Preparing for a disaster

Published 2:14 pm Friday, September 22, 2017

As we are in the middle of hurricane season, it is always helpful to remember a few tips you can do to protect your health and safety during a disaster.
Prior to most storms, we are given plenty of notice to prepare our home kitchens for the possibility of power loss. The bacteria which can make a person sick cannot be seen or smelled. Food often appears normal even after it has become dangerous to eat. The only way to assess if it is safe is by using an accurate thermometer to determine if any potentially hazardous food has risen above 45°F.

Temperature is the key to controlling most harmful bacteria. Put as many perishable foods in the freezer as soon as possible prior to a disaster. A packed freezer will keep food below 41°F longer than a refrigerator. The refrigerator and freezer doors need to be opened as few times as possible during a power outage to keep foods cold. Food kept in a closed refrigerator will keep for approximately four hours from the time the power went off. After this amount of time food should be thrown away. Food kept in a closed freezer will last for approximately 48 hours. After 48 hours, food should be cooked thoroughly or thrown away. Foods that still have ice crystals on them may be refrozen or cooked properly. Never refreeze thawed foods. If cooked food has been dripped on by raw meats, discard it regardless of what the temperature is, as it probably has been contaminated and is no longer safe to eat. Any food (including food and drinks in cans, plastic or glass containers) that has come into contact with floodwaters should be thrown away. When in doubt, throw it out!

Homes or businesses that use private wells for drinking water should be aware of potential health hazards if their wells become submerged in flood waters. Flooding can introduce contamination into private drinking water sources. Bottled water should be used for drinking and cooking, if available. One gallon of water per person per day is the suggested amount to keep on hand during emergencies. Tap water used for drinking, cooking, brushing teeth or making ice must be boiled for at least five minutes before use. Pregnant women and children should use bottled water instead of tap water or boiled water. Baby formula should be made with bottled water. Boiled water is not good for babies or pregnant women. However, if bottled water is not available, do not use untreated water — use boiled water until bottled water becomes available.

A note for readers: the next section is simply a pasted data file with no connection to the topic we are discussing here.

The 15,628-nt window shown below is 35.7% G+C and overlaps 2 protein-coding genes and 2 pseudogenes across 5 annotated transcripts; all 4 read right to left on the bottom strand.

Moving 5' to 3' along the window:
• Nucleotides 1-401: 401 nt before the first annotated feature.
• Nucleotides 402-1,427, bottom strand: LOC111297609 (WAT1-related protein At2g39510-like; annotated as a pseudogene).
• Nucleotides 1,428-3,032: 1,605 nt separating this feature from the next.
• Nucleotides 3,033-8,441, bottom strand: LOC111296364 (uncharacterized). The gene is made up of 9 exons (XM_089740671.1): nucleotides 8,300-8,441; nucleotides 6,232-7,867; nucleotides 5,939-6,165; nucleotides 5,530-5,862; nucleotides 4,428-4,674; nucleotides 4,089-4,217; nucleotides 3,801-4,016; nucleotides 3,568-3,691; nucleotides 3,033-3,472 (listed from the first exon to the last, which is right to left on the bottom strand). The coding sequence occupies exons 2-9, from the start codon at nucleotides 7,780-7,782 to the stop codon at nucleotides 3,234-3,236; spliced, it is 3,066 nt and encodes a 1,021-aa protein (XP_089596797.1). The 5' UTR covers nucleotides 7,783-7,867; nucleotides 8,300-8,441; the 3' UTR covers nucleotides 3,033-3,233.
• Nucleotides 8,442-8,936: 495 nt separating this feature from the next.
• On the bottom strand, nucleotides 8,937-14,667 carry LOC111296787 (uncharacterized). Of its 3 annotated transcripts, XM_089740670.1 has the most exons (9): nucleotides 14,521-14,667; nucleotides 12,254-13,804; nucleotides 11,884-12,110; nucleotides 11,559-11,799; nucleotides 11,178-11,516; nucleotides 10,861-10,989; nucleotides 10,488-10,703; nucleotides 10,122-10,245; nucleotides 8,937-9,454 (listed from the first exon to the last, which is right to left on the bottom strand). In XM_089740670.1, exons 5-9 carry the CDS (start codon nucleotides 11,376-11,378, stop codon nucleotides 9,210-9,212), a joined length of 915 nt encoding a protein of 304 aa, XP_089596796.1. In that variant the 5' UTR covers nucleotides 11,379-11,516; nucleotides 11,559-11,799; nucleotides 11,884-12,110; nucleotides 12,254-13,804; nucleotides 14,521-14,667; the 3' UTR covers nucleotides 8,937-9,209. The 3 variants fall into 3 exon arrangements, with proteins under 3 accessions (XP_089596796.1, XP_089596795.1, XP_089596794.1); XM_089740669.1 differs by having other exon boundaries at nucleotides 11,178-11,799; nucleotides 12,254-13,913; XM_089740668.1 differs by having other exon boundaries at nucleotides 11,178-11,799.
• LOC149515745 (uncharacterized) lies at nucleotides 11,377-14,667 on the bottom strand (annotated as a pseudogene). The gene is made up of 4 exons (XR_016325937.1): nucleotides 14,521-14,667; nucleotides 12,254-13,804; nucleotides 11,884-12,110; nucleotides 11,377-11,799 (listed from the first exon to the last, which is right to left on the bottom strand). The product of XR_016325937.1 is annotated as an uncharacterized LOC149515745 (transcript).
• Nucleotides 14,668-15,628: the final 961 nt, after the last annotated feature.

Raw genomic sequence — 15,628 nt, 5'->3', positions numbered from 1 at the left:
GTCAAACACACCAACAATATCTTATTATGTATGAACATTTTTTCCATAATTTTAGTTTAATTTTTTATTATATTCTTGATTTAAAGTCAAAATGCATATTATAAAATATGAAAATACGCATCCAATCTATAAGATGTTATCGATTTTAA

If the home has been flooded, you should have the electrical system checked out by an electrician before turning the power back on. Assume that everything touched by floodwater has been contaminated and will have to be disinfected or thrown away. Wash your hands frequently and always wear protective gear (waterproof gloves and boots, long sleeves and pants, eye protection and a disposable filtering face mask, if possible). Walls, hard-surface floors and counters can be cleaned with soap and water first, then with a solution of 1 cup bleach mixed into 4 gallons of water. Go over the area twice with the bleach solution. Pay particular care to areas where children will be playing. Use a two-bucket method of cleaning — put the cleaning solution in one bucket and the rinse water in another. Change rinse water frequently. If the pilot light on your natural gas furnace or hot water heater has gone out, have it re-lit by a professional.

Additional information concerning disasters and emergency preparedness can be found on our website at or contact our office at 252-946-6048.

Vera Vaughn is an environmental health specialist at the Beaufort County Health Department and can be reached at 252-946-1902.